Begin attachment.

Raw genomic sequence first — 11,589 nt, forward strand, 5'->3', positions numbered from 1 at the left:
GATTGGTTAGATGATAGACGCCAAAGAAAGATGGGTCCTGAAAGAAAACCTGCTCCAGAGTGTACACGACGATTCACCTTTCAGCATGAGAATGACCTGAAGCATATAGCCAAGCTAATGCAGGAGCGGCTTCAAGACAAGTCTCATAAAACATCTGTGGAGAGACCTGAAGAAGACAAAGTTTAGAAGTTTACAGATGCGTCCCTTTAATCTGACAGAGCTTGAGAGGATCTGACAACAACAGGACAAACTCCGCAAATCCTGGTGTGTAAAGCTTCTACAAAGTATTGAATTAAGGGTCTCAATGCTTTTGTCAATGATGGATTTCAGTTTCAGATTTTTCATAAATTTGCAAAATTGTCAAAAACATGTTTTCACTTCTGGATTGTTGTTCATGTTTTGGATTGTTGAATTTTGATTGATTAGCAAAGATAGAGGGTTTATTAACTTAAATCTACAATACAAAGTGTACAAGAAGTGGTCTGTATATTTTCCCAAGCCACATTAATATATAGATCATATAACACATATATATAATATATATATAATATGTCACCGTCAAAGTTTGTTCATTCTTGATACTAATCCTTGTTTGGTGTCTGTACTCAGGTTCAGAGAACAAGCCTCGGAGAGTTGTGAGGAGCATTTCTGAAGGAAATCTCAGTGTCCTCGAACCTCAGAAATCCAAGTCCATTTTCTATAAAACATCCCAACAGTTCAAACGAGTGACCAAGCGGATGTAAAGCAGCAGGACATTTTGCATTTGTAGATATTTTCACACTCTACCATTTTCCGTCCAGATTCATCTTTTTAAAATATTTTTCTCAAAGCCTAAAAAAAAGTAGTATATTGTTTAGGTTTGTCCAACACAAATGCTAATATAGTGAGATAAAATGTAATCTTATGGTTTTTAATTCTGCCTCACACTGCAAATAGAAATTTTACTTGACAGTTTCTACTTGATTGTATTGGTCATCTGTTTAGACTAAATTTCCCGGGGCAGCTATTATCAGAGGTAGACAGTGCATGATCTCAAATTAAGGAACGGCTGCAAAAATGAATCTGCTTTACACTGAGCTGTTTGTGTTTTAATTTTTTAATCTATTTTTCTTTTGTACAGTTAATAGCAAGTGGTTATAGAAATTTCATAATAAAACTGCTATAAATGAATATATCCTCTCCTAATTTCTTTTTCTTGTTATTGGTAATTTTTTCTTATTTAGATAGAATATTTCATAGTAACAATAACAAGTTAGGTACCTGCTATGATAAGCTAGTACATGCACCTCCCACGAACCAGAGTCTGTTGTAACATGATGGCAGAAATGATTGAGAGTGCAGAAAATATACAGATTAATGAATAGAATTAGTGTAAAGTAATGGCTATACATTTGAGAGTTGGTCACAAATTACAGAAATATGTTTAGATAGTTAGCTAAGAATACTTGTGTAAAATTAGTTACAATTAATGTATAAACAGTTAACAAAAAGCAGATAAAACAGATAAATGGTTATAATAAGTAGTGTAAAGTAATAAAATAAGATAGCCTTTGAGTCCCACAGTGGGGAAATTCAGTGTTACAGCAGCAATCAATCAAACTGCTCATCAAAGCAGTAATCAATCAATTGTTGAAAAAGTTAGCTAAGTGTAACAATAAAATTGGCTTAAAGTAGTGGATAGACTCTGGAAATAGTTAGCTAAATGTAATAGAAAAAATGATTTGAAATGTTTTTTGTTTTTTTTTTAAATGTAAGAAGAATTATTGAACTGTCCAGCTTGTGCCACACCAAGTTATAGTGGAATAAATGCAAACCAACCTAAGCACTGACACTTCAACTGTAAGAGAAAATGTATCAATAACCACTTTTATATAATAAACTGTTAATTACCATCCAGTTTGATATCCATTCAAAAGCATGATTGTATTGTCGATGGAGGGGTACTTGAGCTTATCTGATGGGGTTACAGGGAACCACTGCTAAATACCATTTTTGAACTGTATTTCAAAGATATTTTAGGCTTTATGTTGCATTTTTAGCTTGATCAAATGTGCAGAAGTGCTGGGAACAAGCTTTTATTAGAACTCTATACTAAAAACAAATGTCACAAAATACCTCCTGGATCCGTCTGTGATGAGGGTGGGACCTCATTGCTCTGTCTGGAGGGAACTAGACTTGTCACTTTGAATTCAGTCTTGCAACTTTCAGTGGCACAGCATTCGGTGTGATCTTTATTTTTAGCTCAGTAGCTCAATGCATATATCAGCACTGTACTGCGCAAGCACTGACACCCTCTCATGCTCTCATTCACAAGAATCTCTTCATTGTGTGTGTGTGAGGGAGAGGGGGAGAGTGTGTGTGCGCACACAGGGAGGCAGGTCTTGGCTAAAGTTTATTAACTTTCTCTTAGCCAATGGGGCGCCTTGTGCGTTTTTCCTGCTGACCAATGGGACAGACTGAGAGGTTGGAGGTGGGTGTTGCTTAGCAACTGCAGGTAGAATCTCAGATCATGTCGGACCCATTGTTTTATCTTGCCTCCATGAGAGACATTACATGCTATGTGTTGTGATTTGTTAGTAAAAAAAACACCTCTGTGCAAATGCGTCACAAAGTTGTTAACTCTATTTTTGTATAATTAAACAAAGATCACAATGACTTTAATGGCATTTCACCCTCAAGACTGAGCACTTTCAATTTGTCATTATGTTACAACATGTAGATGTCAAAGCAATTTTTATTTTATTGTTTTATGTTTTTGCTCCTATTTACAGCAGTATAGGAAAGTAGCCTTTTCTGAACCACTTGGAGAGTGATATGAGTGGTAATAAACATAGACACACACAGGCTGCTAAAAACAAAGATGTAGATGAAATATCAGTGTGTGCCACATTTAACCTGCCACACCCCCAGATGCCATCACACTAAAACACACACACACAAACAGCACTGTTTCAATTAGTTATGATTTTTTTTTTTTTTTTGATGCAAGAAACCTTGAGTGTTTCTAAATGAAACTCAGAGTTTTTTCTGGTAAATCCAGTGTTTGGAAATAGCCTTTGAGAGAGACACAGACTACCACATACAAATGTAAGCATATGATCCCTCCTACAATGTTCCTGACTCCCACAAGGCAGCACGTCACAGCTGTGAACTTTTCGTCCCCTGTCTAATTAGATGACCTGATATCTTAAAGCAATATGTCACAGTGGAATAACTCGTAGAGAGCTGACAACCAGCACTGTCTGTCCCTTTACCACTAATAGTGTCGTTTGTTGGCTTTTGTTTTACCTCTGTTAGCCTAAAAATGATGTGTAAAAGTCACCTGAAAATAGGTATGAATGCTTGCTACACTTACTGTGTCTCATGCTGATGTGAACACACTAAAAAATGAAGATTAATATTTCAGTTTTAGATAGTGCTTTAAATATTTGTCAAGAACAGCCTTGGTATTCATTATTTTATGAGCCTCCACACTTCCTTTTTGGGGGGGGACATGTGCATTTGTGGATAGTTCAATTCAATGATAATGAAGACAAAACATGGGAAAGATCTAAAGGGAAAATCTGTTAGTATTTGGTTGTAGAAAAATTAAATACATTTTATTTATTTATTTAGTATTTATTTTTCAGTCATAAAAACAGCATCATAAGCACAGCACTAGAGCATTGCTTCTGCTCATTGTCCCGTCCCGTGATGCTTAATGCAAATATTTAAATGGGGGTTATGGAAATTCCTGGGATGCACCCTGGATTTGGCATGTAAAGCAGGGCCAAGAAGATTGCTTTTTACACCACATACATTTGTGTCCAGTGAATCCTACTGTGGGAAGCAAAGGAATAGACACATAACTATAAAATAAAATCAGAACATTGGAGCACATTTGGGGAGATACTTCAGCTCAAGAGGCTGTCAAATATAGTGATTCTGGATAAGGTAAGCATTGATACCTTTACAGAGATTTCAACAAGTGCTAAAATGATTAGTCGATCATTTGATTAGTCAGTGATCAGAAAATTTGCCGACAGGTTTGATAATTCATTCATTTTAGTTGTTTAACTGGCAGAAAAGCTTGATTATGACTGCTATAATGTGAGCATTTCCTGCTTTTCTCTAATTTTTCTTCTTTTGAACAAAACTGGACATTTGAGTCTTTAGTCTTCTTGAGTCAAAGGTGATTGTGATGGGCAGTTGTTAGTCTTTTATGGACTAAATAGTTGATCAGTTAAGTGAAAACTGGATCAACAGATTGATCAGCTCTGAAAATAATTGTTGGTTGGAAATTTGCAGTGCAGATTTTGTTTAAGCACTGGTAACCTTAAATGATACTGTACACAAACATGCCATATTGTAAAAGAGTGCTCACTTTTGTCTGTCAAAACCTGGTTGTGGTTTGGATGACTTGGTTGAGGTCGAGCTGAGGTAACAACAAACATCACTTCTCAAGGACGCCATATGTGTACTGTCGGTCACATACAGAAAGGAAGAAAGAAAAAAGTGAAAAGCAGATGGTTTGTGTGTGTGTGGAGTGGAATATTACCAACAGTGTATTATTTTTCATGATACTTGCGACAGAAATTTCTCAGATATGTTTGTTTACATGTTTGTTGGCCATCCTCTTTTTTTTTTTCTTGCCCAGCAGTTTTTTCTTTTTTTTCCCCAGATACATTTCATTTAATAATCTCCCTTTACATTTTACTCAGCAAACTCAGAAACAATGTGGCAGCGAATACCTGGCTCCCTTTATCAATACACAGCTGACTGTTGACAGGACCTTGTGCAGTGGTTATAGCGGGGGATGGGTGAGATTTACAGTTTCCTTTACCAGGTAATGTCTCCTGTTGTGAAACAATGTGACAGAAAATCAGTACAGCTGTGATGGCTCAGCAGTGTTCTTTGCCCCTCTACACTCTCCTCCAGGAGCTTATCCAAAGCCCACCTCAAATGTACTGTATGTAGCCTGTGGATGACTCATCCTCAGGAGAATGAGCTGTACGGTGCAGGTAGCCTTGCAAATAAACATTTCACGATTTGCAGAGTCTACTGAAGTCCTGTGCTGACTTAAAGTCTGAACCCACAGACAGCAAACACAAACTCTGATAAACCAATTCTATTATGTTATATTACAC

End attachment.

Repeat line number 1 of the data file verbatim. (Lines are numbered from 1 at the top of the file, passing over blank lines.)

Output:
Raw genomic sequence first — 11,589 nt, forward strand, 5'->3', positions numbered from 1 at the left: